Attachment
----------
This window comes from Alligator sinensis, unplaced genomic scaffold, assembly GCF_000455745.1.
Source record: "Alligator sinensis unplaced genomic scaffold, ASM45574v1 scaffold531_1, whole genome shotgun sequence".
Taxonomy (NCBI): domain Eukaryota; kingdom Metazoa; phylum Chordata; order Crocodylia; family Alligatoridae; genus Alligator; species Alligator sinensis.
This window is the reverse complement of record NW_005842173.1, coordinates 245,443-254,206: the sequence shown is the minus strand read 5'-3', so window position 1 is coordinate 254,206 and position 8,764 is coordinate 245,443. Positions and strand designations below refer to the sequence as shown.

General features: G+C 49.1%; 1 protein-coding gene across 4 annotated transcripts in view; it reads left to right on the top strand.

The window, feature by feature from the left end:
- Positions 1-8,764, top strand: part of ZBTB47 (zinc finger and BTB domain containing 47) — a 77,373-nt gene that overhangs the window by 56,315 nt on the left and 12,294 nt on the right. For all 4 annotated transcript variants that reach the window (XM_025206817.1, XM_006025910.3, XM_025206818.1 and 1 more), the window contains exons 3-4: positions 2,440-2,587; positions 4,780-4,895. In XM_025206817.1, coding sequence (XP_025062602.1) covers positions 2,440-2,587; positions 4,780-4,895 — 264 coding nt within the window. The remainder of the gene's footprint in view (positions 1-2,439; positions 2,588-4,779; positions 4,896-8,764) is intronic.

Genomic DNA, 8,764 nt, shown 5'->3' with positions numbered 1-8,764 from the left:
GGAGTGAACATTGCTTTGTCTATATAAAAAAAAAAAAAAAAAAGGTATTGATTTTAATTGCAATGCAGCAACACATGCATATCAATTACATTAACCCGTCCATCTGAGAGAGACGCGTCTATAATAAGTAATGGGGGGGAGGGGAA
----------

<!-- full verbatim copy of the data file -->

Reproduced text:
This window comes from Alligator sinensis, unplaced genomic scaffold, assembly GCF_000455745.1.
Source record: "Alligator sinensis unplaced genomic scaffold, ASM45574v1 scaffold531_1, whole genome shotgun sequence".
Taxonomy (NCBI): domain Eukaryota; kingdom Metazoa; phylum Chordata; order Crocodylia; family Alligatoridae; genus Alligator; species Alligator sinensis.
This window is the reverse complement of record NW_005842173.1, coordinates 245,443-254,206: the sequence shown is the minus strand read 5'-3', so window position 1 is coordinate 254,206 and position 8,764 is coordinate 245,443. Positions and strand designations below refer to the sequence as shown.

General features: G+C 49.1%; 1 protein-coding gene across 4 annotated transcripts in view; it reads left to right on the top strand.

The window, feature by feature from the left end:
- Positions 1-8,764, top strand: part of ZBTB47 (zinc finger and BTB domain containing 47) — a 77,373-nt gene that overhangs the window by 56,315 nt on the left and 12,294 nt on the right. For all 4 annotated transcript variants that reach the window (XM_025206817.1, XM_006025910.3, XM_025206818.1 and 1 more), the window contains exons 3-4: positions 2,440-2,587; positions 4,780-4,895. In XM_025206817.1, coding sequence (XP_025062602.1) covers positions 2,440-2,587; positions 4,780-4,895 — 264 coding nt within the window. The remainder of the gene's footprint in view (positions 1-2,439; positions 2,588-4,779; positions 4,896-8,764) is intronic.

Genomic DNA, 8,764 nt, shown 5'->3' with positions numbered 1-8,764 from the left:
GGAGTGAACATTGCTTTGTCTATATAAAAAAAAAAAAAAAAAAGGTATTGATTTTAATTGCAATGCAGCAACACATGCATATCAATTACATTAACCCGTCCATCTGAGAGAGACGCGTCTATAATAAGTAATGGGGGGGAGGGGAA